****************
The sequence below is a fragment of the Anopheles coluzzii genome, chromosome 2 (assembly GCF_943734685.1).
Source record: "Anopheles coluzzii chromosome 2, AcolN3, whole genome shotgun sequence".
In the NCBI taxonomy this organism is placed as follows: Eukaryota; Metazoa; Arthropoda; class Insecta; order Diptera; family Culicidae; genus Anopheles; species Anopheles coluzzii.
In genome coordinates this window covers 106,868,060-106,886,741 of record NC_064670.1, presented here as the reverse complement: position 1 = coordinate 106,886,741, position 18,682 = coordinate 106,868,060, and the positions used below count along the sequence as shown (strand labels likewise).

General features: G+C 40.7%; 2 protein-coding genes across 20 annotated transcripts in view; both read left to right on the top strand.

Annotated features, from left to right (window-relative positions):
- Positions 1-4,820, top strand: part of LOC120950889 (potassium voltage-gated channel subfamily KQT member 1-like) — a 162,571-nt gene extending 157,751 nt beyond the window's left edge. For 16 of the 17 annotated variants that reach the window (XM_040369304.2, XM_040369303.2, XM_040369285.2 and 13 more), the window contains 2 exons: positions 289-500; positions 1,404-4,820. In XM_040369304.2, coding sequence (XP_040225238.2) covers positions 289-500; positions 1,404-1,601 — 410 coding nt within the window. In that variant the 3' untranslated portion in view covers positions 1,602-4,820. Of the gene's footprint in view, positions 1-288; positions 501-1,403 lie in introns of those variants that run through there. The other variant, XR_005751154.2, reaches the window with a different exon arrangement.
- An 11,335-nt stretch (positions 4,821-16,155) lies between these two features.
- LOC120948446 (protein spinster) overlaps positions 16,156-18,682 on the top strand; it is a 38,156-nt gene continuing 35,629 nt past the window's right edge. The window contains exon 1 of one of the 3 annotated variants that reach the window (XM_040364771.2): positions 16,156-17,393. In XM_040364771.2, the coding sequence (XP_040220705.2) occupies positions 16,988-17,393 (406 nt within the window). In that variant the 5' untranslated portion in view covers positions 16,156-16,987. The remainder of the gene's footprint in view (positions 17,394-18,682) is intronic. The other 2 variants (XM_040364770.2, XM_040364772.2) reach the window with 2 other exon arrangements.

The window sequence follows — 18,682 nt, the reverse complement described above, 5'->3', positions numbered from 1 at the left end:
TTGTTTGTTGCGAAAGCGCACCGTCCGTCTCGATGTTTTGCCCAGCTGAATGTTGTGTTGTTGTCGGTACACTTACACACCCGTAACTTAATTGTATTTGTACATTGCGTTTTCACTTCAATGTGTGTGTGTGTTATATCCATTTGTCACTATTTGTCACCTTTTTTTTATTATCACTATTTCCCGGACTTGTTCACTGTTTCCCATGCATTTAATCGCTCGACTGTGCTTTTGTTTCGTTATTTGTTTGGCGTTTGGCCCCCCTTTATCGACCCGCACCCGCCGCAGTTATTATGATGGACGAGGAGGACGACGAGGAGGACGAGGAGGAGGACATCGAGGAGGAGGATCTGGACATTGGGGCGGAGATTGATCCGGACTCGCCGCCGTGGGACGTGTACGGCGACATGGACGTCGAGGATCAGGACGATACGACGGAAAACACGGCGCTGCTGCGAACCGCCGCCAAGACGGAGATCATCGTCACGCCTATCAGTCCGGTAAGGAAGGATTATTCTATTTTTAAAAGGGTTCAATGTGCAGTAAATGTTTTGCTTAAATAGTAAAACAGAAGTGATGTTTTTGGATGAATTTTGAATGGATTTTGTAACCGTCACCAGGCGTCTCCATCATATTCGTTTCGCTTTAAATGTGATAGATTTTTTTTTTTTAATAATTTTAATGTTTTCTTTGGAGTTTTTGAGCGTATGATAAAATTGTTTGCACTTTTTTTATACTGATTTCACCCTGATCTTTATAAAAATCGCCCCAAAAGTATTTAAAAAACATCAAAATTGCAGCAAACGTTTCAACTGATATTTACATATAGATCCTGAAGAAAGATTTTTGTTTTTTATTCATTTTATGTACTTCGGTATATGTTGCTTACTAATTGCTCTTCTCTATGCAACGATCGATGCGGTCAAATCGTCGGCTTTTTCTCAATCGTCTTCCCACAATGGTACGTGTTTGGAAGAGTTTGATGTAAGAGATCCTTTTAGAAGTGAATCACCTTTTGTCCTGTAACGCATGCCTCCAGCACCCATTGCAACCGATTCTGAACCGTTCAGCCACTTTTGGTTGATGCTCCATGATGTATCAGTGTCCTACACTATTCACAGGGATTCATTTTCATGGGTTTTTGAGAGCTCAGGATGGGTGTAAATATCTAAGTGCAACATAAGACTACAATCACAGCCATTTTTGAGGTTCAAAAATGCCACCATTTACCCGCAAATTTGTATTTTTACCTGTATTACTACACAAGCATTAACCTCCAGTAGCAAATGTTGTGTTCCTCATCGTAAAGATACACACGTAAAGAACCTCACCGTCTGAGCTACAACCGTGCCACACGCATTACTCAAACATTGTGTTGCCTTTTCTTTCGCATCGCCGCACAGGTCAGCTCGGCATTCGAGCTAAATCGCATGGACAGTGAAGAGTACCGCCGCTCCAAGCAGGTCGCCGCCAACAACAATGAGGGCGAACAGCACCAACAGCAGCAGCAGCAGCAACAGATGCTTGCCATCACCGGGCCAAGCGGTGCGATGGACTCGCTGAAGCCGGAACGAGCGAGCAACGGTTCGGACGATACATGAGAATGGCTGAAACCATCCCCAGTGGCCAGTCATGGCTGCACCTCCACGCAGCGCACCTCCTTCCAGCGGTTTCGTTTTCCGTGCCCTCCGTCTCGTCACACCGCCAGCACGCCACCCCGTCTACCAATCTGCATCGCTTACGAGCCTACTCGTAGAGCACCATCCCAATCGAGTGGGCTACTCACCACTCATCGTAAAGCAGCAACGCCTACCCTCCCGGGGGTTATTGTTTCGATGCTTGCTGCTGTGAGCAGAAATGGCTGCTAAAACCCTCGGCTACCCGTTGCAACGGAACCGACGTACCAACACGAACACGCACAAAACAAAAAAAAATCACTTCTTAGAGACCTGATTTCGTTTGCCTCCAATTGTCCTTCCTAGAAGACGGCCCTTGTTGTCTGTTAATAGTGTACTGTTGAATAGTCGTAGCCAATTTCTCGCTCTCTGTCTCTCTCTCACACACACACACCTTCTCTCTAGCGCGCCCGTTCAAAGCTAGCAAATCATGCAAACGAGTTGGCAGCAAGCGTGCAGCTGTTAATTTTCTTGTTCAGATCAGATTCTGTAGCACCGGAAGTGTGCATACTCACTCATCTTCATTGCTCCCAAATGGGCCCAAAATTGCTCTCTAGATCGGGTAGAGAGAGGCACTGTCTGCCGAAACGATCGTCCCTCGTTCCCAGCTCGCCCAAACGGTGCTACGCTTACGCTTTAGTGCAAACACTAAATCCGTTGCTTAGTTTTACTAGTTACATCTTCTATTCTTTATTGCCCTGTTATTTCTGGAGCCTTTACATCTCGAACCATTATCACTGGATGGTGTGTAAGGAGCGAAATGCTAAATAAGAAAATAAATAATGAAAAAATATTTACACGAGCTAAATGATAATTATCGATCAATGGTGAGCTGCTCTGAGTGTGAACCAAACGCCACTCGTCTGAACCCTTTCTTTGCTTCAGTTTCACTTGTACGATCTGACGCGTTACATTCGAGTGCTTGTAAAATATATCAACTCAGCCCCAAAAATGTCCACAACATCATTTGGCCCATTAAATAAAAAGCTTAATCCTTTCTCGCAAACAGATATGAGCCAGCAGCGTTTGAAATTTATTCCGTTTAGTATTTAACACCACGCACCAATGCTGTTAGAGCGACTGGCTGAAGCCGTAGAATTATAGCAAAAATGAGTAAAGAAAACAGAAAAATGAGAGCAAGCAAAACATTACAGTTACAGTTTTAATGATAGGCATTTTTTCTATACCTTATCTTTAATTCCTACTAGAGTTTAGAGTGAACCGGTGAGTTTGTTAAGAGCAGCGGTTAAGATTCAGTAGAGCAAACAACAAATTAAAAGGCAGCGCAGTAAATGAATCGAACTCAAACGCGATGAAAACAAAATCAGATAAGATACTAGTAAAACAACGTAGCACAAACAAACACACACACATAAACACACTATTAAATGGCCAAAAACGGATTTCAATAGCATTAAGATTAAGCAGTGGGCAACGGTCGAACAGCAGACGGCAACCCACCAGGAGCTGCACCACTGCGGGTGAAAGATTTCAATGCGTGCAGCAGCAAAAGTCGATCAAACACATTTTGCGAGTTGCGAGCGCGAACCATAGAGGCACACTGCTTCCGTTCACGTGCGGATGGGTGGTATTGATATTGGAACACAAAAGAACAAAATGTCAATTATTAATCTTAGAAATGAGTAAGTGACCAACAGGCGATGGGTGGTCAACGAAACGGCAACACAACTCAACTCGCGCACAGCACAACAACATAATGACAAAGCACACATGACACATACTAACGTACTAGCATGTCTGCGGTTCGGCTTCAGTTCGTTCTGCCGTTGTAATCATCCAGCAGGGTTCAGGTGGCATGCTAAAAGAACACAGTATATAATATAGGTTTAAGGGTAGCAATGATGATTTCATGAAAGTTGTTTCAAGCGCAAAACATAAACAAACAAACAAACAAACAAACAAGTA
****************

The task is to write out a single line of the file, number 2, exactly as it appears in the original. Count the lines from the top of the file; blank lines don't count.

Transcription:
Source record: "Anopheles coluzzii chromosome 2, AcolN3, whole genome shotgun sequence".